How old is the human race?

Well, it is really hard to tell because even learned men of science have been searching for an answer for centuries, and still cannot give you an accurate answer. It is that difficult.

Opinions of these men of great learning differ. Some say man existed even 500,000 years ago. Some say they have proof of man’s presence on our earth some40,000 years ago.

Not only the scientists but archaeologists, zoologists, anthropologists and many others have been trying to search and find links to the man’s past. How do these people go about tracing the history of mankind? There were no books or written documents, because there was no paper or language or the written word. Lets first peep into the past and try to visualise our ancestor’s behaviour and lifestyle.

Perhaps the oldest need of man after food and water, clothing, shelter and procreation was to express himself. Before language was born he either made guttural sounds from his throat to communicate or used signs and symbols. But it was not enough.

Nature was the first teacher of man. It created for him fear, respect and love for it and taught him ho to advance in life, to become what he is today-good or bad, wise or foolish.

The noise of thunder, the flash of lightening the soothing sound of the waterfalls and the banshee music of the wind blowing through the woods, all influenced man’s mind. He not only saw and observed his creator but also wanted to play along with and be a part of it. Like nature he too was both creative and destructive.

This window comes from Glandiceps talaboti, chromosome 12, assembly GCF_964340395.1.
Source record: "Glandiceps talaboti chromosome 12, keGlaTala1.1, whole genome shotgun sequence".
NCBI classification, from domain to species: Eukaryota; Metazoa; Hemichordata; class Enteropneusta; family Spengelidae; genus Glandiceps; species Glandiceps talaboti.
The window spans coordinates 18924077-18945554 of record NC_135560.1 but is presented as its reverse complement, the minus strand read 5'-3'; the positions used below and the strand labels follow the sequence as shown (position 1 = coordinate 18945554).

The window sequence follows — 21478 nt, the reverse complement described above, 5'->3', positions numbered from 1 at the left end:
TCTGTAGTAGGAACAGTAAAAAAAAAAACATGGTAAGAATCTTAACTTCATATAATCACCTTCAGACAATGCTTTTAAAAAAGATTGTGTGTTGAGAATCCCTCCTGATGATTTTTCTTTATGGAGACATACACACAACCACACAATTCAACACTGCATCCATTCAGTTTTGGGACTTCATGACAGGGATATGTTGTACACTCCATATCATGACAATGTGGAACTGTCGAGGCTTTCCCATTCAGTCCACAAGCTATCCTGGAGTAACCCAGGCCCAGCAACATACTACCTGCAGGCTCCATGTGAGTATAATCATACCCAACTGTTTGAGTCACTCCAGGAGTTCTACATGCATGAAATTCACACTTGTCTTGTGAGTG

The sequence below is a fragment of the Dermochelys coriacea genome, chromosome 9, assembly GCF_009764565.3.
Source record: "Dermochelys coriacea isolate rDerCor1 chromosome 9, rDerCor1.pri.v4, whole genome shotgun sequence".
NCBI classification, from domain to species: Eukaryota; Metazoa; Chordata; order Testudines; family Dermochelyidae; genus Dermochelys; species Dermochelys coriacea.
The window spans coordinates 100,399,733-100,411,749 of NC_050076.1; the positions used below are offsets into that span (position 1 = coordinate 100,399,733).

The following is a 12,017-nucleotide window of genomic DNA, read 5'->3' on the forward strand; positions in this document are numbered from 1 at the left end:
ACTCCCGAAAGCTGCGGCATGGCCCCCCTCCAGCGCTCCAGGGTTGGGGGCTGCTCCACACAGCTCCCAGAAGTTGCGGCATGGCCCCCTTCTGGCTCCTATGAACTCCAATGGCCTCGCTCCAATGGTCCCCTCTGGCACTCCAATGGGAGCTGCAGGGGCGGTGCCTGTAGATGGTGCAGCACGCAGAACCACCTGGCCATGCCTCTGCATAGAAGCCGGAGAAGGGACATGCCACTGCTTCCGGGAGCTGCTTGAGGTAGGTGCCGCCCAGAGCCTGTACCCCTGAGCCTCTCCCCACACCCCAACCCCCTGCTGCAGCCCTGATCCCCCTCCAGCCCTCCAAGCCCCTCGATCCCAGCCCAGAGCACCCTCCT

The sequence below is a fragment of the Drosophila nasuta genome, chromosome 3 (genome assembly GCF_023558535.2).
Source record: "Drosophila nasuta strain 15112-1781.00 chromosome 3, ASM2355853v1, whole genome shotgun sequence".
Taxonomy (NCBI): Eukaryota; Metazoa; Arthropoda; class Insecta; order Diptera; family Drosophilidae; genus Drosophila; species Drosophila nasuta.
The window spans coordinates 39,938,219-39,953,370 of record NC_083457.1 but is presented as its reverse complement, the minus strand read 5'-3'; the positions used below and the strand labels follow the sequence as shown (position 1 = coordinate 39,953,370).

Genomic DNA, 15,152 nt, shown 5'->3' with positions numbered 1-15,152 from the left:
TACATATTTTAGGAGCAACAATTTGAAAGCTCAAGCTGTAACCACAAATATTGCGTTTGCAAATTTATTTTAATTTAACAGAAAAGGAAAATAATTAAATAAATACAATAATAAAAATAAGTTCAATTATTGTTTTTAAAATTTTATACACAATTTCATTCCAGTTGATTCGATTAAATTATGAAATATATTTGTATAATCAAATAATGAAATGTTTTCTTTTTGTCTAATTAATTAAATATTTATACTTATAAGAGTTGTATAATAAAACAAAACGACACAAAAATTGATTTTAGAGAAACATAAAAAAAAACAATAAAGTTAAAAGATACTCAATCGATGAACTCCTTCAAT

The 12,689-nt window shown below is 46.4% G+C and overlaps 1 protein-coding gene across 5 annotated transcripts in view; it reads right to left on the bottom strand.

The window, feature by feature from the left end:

For timing, he turned his ear to nature and stomped his feet and moved his limbs to create dance. By modulating sounds from his throat or by beating of two objects and later, strumming strings, made from the guts of animals that he killed, he created music, but he still wanted to find ways of expression, so he also drew and painted.

Painting and drawing are the oldest arts practised by human beings. The pre-historic man used the cave walls as his canvas.

He also drew and painted perhaps to depict his surroundings or to keep a visual record of the important events in his life perhaps his effort to paint his history on cave walls was like our writing a daily dairy.

Scientists believe that the man of stone age (the time when he used stone weapons) lived in caves using these rock shelters to protect them from rain, thunder, cold and scorching heat. They also believe, and have discovered evidences to prove that these cave dwellers were tall, strong and possessed brains larger than those of many savage to fight the natural dangers and also run a race for his life with an angry mammoth, a wooly rhinoceros, a dinosaur or a pack of wild boars. While hunting the raindeer, the wild horse, bull or a bison he was himself hunted inturn by the cave-bear, lions and other wild beasts inhabiting the surroundings.

Yes, these early men found time to draw and paint some excellent pictures. The walls of many caves around the world are full of pictures of finely carved and painted pictures of animals which the cave dwellers hunted. They also drew human figures other human activities, geometric designs and symbols.

Scientists have learnt a lot about the early history of man by exploring old cave shelters. They dig into the buried by the mud of ancient floods and sand from the damp walls. They dig farther to find another layer of bones and weapons telling of a still more ancient people. In these layers they also find remains (bones) of strange animals which have now disappeared from the face of this Earth. And out of these remains and what man drew on the cave walls, the story of the men of those ages is woven together bit by bit by the patient scientists who bring these relics to light.